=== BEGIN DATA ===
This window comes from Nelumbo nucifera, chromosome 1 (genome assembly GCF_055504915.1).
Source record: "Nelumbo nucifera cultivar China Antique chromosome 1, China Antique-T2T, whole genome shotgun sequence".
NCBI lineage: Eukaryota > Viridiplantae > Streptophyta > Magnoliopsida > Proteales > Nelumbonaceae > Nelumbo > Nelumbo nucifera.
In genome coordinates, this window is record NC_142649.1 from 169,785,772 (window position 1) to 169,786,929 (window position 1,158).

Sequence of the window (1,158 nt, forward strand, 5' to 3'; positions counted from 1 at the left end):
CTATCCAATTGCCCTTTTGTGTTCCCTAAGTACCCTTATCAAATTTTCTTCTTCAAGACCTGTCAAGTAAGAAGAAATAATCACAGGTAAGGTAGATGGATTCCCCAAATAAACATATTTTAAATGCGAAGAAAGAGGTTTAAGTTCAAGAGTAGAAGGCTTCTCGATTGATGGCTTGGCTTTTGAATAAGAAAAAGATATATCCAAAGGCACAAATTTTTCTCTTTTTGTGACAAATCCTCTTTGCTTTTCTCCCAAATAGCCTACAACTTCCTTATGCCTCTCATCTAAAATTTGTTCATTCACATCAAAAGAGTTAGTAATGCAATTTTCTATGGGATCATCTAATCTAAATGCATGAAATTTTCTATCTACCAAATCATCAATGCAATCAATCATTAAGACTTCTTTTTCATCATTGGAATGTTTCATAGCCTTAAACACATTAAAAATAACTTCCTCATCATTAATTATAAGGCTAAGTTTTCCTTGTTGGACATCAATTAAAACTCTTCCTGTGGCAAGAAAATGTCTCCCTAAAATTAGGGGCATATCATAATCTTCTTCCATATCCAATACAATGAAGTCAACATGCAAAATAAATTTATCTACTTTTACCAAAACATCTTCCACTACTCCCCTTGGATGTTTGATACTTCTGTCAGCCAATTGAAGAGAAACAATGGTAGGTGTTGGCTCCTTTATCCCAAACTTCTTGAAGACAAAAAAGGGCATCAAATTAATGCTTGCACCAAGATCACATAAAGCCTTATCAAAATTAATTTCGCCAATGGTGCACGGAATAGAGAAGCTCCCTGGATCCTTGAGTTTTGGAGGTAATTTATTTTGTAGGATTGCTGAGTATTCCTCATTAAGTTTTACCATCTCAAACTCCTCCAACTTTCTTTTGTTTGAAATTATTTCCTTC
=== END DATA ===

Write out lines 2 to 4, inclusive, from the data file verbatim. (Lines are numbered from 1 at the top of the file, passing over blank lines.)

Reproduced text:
Source record: "Nelumbo nucifera cultivar China Antique chromosome 1, China Antique-T2T, whole genome shotgun sequence".
NCBI lineage: Eukaryota > Viridiplantae > Streptophyta > Magnoliopsida > Proteales > Nelumbonaceae > Nelumbo > Nelumbo nucifera.
In genome coordinates, this window is record NC_142649.1 from 169,785,772 (window position 1) to 169,786,929 (window position 1,158).